The Only Puppy In The Village


An Italian Introduction

A few years back, I took a few good friends of ours out to my parents’ house for a long weekend. It just nicely coincided with a village festival celebrating the main produce of the area; a wine variety called Barbera. What you do at these festivals is pay 4 euros, get a tasting glass in return, and then get shepherded into the main square in the village. In that square there’s about 30 different producers all giving away tasters of whatever they produce. All about pacing yourself!

The whole village comes out to celebrate the year’s release. That included someone whom we were reliably informed was the resident village lesbian, and further talk with the locals let us know that she was on the prowl. Now this woman had a completely genius idea. She had with her a ridiculously cute puppy (think a puppy version of Puss In Boots from Shrek when he does the eye thing!). She would then treat this puppy on a lead like a fishing rod, casting it in the direction of anyone she fancied talking to, and bob’s your uncle!

Problem that day was she had a complete shocker, as my (male) Canadian friend, who was desperately missing his dogs back home, near as damn it stole the little guy away for the duration. Better luck next year I guess, but she was a great laugh and spent most of the day nattering away with us about the different wines we were tasting and the surrounding area. Everyone in the square, to the man or beast, were so eager to get us involved, trying the special brew under the tables, and sending us on our way full of the joys an afternoon of Barbera.

The point of all of this is that the Italians are exceptionally proud of their regional produce and the massive diversity of it. That’s why I love the place when I go, and why I’m always keen for friends to come and join me and experience for themselves. Now the diversity and regionality is a great thing in some respects, but for anyone wishing to get a great handle on Italian wines, it becomes pretty tough.

It’s reckoned that Italy has over 1,000 different grape varieties…

No one really knows the exact number. There are monastaries up a hill somewhere near Castello Di Somewhereorother where new varieties are being found to this day! So let’s not go nuts and think we can list them all and know all we need to know in 5 easy steps. Not going to happen.

What is possible though is to split the country into the major wine producing regions…

In each of these regions the major grape varieties are listed, and from there, the more famous and exportable wines made from these grapes are listed. It’s not fool proof, and for those travelled in Italy and from the world of wine I know it misses out some incredible gems, but for the sake of popping into your supermarket it’s pretty useful to at least have a point of reference to start.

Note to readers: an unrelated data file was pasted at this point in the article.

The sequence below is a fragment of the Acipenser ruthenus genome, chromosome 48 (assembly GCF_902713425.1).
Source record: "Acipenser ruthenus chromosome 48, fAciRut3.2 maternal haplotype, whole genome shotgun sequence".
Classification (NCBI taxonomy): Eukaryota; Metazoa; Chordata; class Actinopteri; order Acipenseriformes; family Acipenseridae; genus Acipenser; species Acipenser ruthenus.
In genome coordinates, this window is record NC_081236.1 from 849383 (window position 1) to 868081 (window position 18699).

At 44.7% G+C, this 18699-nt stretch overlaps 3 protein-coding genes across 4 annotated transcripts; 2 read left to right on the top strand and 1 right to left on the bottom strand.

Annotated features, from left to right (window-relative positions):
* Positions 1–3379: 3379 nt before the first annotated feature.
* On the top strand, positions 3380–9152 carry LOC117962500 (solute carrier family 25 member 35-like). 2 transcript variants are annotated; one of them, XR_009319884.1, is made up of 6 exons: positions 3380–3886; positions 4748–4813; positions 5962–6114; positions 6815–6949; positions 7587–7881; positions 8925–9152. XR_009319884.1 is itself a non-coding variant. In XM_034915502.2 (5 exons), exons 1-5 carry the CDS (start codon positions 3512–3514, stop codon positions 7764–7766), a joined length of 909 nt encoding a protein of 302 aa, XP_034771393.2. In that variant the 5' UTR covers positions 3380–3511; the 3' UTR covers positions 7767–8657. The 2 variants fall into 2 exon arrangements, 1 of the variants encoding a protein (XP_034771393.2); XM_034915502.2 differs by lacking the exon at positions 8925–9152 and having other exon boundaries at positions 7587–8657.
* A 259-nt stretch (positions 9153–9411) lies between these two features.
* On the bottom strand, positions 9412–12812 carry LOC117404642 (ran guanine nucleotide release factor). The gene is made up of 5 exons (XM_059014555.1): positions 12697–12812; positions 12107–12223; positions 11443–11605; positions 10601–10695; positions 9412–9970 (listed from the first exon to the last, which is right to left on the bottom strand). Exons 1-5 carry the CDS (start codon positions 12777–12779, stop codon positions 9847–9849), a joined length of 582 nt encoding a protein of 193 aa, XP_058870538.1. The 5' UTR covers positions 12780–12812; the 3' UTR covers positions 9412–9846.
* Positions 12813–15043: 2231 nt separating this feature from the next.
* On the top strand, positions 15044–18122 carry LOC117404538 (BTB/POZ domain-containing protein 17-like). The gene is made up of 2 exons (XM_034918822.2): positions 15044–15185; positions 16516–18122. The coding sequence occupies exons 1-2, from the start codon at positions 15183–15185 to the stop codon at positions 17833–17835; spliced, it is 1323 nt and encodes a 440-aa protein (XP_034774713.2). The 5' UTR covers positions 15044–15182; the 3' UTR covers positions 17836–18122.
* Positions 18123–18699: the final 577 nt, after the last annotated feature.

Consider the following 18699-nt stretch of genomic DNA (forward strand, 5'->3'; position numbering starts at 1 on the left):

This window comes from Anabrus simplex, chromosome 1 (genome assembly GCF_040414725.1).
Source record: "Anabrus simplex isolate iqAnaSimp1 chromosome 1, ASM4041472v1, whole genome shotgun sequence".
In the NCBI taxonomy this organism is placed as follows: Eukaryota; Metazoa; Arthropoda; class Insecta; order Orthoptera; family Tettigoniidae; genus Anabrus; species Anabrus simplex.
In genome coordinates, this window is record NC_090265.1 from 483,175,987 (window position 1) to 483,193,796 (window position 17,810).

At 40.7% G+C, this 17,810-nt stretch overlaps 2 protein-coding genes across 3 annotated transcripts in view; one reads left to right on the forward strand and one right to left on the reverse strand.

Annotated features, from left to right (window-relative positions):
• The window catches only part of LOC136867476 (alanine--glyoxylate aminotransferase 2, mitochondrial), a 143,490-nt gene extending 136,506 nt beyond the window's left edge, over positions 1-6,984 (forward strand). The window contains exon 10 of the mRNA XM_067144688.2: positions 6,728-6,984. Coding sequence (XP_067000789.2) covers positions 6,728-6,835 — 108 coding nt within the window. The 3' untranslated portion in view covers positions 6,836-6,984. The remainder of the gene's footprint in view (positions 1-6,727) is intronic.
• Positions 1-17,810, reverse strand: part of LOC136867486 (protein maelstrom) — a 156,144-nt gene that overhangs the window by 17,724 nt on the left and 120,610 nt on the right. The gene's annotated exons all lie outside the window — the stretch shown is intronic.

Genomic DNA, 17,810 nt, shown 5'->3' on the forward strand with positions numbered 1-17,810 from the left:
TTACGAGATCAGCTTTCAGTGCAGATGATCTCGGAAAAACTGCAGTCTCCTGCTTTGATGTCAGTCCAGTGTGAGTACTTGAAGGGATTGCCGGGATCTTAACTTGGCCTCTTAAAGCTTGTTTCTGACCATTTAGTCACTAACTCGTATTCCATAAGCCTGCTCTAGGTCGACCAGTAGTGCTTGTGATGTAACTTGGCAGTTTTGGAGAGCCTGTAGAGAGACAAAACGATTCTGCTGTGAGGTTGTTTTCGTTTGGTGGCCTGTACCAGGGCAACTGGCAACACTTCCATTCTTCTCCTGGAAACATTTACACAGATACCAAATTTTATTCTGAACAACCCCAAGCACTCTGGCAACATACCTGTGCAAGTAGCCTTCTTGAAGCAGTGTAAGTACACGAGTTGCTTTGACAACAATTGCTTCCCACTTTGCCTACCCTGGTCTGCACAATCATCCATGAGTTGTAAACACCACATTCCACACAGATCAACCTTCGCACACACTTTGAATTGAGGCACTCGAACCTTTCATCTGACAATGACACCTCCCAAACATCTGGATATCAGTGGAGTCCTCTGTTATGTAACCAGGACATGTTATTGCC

So what have we got?

– Piemonte, located in the North West

– Veneto, located in the North East

– Tuscany, on the west coast

– Le Marche, on the east coast

– Sicily, southern island off the south coast

Yes I know there are more, but as I said earlier, it’s a starting point. There’s plenty of opportunity to go into depth later on. I’ll start very generally with the wines in each region too, so bear with me. It’s just an introduction.

So, time to get some names into memory…

Some are named after the grape, which will be obvious, others after the village or commune around which the wines are produced. I’ll split into reds and whites, put the main labeling term, and then the dominant grape in brackets after.

Barolo (Nebbiolo)
Barbaresco (Nebbiolo)
Barbera (Barbera)
Dolcetto (Dolcetto)

Gavi (Cortese)

Valpolicella (Corvina)
Amarone (Corvina)

Soave (Garganega)

Chianti (Sangiovese)
Brunello Di Montalcino (Sangiovese)

Montepulciano D’Abruzzo (Montepulciano)

Verdicchio dei Castelli di Jesi (Verdicchio)

Primitivo (Primitivo)

Now I’m not saying you should write all these down and memorise them. To begin with it also won’t really matter to you where they’re from in the country. We’ll get to that later. For now just make a mental note of one or two to start with. Head into your wine shop, and start trying them out. You may like some, you may love some, and you may even dislike some. No one can tell you what you should or shouldn’t like. Just go drink a few and go from there.

Now, there’s one wine not up there at the minute that most of you will have heard of; Pinot Grigio. Why’s it not up there? Well, because it’s produced across the entire country. That means there are many styles and many prices for various reasons, but the principle remains the same. Go try some, branch out to new wines, and in those wines, new producers, and so on.

Think that’s probably enough info for one post.




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